Villains personalities are varied offering some that are sympathetic with reasonable motivation while others are solely evil. It’s refreshing to see a series that doesn’t attempt to make every villain come across as a tragic story. Because of this we’re able to see the lowest depths thugs in this desolate planet can sink too. The most memorable confrontations are those that expose a different side of Vash psyche. These intellectual battles require Vash to be a quick thinker to find a peaceful resolution, even though simply shooting the villain is an easy way to survive. Sometime Vash doesn’t even need to use his gun to win making preventing standoffs from becoming stale.

One noteworthy villain is Legato Bluesummers. Legato best fits the part of a villain with long blue hair covering one eye and wearing an open trench coat showing off his imposing figure. Smiling when torturing others with his sadistic personality. Ultimately going as far as choosing his purpose in life is to help his master wipe out all of humanity and making Vash as long as possible. When it comes to villains not many within the series can surpass Legato in dedication to his single cruel purpose.

Good: A Distinctive Vision

The animation is spectacular while the art and the background art isn’t wildly creative with the barren, dusty world nearly eliminating scenery variety. On the plus side character designs are classic-yet-memorable, and the quality of the production is always high to carry the story. Vash’s spiked blond hair, signature sunglasses, and long, red trench coat, give him a distinctive look as the hero of a Western. Nicholas D. Wolfwood looks suitably cool with his massive, cross-shaped gun makes him among coolest priests in animation. There are impressive over-the-top fights displaying various degrees of bullets piercing and the dynamic gun choreography is always fun to see with superpowers gunmen requiring characters to change tactics. In particular the final standoff, which easily ranks among one of the best choreographed finale to have ever graced animation.

Trigun soundtrack is noteworthy from aggressive electric guitar to a few very mellow Western-themed tunes and a pretty song that factors into the story. Supporting a scene instead of telling the audience how they should feel in a particular scene. Like Legato’s chaotic industrial-sounding theme that fittingly goes along with Legato even more chaotic nature in mentally torturing Vash.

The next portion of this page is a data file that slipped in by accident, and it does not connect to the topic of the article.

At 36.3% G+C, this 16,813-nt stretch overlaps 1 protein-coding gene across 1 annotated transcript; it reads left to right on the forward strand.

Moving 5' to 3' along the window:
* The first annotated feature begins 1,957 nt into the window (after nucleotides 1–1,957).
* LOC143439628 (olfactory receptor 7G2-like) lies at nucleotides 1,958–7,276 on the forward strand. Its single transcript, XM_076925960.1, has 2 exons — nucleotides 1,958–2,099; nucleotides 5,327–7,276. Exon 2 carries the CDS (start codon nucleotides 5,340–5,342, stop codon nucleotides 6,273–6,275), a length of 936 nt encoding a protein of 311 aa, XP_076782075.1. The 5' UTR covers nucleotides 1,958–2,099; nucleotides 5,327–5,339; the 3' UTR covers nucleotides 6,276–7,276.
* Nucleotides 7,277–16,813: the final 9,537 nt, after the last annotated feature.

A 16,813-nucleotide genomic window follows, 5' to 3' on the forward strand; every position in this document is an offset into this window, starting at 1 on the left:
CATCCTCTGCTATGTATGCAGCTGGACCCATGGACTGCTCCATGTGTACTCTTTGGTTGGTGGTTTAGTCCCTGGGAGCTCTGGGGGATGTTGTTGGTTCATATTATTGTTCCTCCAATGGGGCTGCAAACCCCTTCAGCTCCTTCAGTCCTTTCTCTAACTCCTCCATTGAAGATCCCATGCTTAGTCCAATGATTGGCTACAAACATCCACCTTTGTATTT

The Japanese and English voice acting is another of Trigun’s strong points. Vash goofball side and antics mesh well with the dramatic parts of his persona. Never is one aspect of Vash personality ever become overshadowed by the other. Wolfwood is also smooth, fun, and generally likable sharing many similarities to Vash. Hiromi Tsuru does a great, lively Meryl, although there’s not much depth to the role. She’s balanced by Milly an equally likable and generally believable when she gets serious. The English dub has none other than Johnny Yong Bosch in the lead role who does an excellent job. Playing up Vash comedic chops during the comedy scenes while always sounding human whenever discussing the value of life. All the actors in the English dub sound natural balancing the vastly different tone that it starts out with to what it eventually becomes. Much of the same praise that can be given to the Japanese cast can also apply to the English voice cast. Either way you can’t go wrong with reading subtitles or watching the English dub.

Final Thoughts:
Trigun has high brow writing and thoroughly explore themes on violence without shy away from dishing out a sense humor along the way. Coming across as a prime example of how to do gritty story and delivering a meaningful message without having to be serious all the time.

Protagonist: 2/2

Story: 2/2

Themes: 2/2

Villains: 2/2

Production: 2/2

Possible Complaints (no points value):
Vash numerous pacifism speeches
Sand, Sand, and more Sand
Depending on your taste the soundtrack isn’t as memorable without the series

Rating: 10/10 – Trigun is the best kind of anime that takes the establish western genre and reinvents it with a unique world which has yet to be match in the industry. A must see for any fan of great anime, for those looking for intellectual departure, or anyone who likes western.